Amina Amin, a first-year trainee solicitor at Jones Whyte LLP, offers her top five tips to others just starting their legal career on how to combat imposter syndrome.

Whilst working from home is a challenge in itself, it's important to shed some light on imposter syndrome and the effect that this can have on young lawyers beginning their legal career.

For those who don’t know, imposter syndrome is defined as “the persistent inability to believe that one's success is deserved or has been legitimately achieved as a result of one's own efforts or skills”.

As young lawyers who are fully engaged in the practice of law, there are often times that we can feel out of our depth. We place a large amount of pressure on ourselves to excel in our legal career. However, we can end up spending little time on our mental wellbeing. It is pertinent to recognise that, whilst our careers are of upmost importance, taking care of our mental wellbeing should be our ultimate priority.

Admittedly, when I first embarked on my legal career, I too felt like an “imposter” to say the least. I often feared making mistakes and wondered if the legal profession was for me. However, I soon realised that my self-doubt was in play and I,  indeed, was suffering from imposter syndrome.

Overcoming self-doubt is not an easy step, but I have compiled my top five tips on combating imposter syndrome before it hinders your success.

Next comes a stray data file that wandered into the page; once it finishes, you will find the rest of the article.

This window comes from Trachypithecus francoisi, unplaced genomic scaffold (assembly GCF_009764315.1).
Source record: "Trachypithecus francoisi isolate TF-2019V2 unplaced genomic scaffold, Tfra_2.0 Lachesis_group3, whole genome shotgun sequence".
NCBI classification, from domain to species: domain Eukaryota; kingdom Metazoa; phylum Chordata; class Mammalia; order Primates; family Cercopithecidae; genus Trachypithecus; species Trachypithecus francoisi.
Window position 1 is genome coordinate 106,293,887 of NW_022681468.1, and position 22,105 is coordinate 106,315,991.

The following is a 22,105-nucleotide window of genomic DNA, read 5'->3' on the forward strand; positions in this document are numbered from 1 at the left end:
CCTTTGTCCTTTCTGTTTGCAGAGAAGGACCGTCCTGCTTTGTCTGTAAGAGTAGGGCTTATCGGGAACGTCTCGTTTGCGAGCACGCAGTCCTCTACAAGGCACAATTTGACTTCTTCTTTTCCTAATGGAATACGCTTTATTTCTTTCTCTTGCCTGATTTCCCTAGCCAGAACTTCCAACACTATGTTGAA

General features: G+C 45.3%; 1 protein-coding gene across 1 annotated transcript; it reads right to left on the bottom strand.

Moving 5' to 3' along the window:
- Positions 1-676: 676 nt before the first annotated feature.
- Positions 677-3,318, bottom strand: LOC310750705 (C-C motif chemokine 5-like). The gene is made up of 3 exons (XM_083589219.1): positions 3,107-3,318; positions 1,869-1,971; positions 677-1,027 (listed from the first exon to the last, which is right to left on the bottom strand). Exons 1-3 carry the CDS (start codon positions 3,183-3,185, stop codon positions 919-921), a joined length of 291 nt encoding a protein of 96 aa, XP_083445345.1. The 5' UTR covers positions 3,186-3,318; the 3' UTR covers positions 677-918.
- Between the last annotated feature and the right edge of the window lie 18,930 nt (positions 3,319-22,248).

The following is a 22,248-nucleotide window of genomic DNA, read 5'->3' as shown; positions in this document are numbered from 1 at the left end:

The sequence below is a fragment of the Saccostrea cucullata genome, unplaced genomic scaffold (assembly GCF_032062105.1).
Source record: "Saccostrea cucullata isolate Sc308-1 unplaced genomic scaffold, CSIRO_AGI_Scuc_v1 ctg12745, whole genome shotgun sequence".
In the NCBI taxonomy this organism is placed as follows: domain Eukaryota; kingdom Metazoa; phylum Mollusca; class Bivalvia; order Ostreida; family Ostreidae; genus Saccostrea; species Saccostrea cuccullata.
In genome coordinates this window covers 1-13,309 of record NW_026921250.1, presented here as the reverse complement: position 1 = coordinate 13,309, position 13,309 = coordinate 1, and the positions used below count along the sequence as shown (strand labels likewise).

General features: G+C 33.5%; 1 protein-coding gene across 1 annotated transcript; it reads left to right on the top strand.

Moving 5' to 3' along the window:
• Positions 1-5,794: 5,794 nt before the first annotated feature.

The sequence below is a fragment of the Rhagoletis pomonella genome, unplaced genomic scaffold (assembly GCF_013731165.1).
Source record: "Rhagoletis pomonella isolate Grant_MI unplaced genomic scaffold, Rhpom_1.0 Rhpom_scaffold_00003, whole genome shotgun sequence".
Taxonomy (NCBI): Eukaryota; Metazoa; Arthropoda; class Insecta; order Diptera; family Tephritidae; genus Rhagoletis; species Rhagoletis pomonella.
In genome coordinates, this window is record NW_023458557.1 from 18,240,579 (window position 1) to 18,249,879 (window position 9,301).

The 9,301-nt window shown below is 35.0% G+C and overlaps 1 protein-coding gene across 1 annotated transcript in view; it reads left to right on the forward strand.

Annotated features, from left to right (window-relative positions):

1. Recognise your value. Whilst you may feel like a “little fish in a big pond,” us little fishes are just as important! Step back and reflect on the contribution you have made to your firm.
  2. Own your accomplishments and celebrate them. As trainee solicitors, we often find it hard to accept compliments on our work. When things go well, we tend to attribute them to external factors, such as help from fellow colleagues. Rather than ignoring the compliment, learn to draw strength from it. Acknowledge your skill and talent that made the particular achievement possible.
  3. Develop a response to mistake making. Don’t spend time dwelling on the mistake you have made. Rather, glean the learning value from the error and move forward.
  4. Let go of your inner perfectionist. Those who suffer from imposter syndrome tend to be high achievers. We hold ourselves to extremely high standards and are committed to doing our best. However, striving for perfectionism is not realistic. Instead, focus on accepting pragmatic, challenging and achievable goals.
  5. “Fake it till you make it.” A clichéd expression perhaps, but it really does work. Reaffirm that you are confident, smart and belong in the legal profession. By telling yourself that you have these qualities, soon enough you won’t need a reminder.

Remember - the key to beating imposter syndrome is to stop thinking like an imposter.

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